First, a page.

Lituma’s inability to understand Dionisio’s and Adriana’s involvement in the three disappearances may be the result of his lack of knowledge of Incan mountain lore and Western mythology. Dionisio’s name recalls that of the Greek Dionysus, or Bacchus, who was the leader at many great festivals (Dionysia or Bacchanalia) that included not only the worship of wine but also frenzied orgiastic and ecstatic rites performed by his group of young women (maenads), sometimes even leading to variations of cannibalism.
Adriana’s name recalls that of Ariadne of Naxos; as a young woman, Adriana assisted in the slaying of a powerful pishtaco devil, an episode that parallels Ariadne’s role in the tale of Theseus and the Minotaur. When she was abandoned by the giant-killer, it was Dionisio (Bacchus and Ariadne) who rescued and wed her. Once married to this powerful mythological figure, she perpetuated the native witchcraft, including the superstitions about the pishtaco, vampires that kill their subjects by leaching the fat from their bodies, about the mukis, devils that inhabit the mines, and about the apus, mountain spirits that require human sacrifices before a temple or road can be constructed successfully.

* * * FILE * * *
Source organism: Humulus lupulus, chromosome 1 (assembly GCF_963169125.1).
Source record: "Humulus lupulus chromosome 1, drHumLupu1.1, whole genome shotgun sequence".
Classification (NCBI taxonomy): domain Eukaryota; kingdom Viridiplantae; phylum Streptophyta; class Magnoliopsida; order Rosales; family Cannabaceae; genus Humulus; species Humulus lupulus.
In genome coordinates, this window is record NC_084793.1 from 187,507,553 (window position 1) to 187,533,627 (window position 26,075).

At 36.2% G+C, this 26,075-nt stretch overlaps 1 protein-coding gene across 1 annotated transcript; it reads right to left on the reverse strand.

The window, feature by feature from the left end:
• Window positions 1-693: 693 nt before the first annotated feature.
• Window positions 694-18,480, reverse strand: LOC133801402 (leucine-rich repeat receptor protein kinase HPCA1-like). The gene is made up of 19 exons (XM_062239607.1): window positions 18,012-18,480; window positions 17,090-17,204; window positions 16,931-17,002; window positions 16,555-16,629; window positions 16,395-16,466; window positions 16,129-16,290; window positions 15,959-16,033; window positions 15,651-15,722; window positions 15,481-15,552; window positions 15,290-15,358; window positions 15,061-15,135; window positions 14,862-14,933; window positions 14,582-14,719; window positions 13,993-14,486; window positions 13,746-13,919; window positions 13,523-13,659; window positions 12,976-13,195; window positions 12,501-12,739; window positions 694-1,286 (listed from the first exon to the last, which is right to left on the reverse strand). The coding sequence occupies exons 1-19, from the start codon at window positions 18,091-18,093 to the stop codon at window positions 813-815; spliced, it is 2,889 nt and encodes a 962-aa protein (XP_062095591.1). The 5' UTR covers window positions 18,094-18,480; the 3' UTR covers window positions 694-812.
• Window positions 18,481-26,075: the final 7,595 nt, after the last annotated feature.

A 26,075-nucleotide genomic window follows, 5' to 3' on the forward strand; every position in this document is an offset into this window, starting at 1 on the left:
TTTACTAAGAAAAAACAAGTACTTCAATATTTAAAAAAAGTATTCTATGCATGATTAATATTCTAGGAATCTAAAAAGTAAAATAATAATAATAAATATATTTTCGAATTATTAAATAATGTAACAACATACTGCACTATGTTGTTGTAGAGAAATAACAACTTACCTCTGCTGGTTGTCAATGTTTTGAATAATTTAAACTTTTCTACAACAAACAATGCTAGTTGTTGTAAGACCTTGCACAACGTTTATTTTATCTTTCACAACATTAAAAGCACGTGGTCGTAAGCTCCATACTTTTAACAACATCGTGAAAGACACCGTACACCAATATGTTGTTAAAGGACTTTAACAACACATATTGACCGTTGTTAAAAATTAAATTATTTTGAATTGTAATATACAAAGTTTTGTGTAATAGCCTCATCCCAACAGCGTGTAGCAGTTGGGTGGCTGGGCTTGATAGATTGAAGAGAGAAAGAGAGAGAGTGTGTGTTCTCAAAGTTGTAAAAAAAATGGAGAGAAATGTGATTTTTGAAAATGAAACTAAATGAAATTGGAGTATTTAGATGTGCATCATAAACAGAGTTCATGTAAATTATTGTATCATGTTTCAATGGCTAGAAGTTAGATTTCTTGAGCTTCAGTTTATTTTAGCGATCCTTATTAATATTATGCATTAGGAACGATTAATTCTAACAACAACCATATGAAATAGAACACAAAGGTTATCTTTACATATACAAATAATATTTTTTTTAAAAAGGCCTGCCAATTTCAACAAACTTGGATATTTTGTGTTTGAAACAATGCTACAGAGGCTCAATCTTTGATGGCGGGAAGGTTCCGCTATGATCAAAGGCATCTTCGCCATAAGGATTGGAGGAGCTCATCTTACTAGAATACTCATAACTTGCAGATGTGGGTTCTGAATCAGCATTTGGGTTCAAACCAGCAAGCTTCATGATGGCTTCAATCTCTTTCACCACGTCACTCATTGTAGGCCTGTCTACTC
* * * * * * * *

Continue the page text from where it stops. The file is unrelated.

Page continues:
Once Lituma recognizes that the surface Christianity of the native serruchos is profoundly interwoven with the idolatrous cults of their forefathers and with the fundamental myths that influence all societies, he too can understand how and why the three men vanished. He comes to this realization, however, only after he has participated in the ritual drinking at the cantina on his last evening in Naccos. Afterward, he greatly regrets having learned the truth.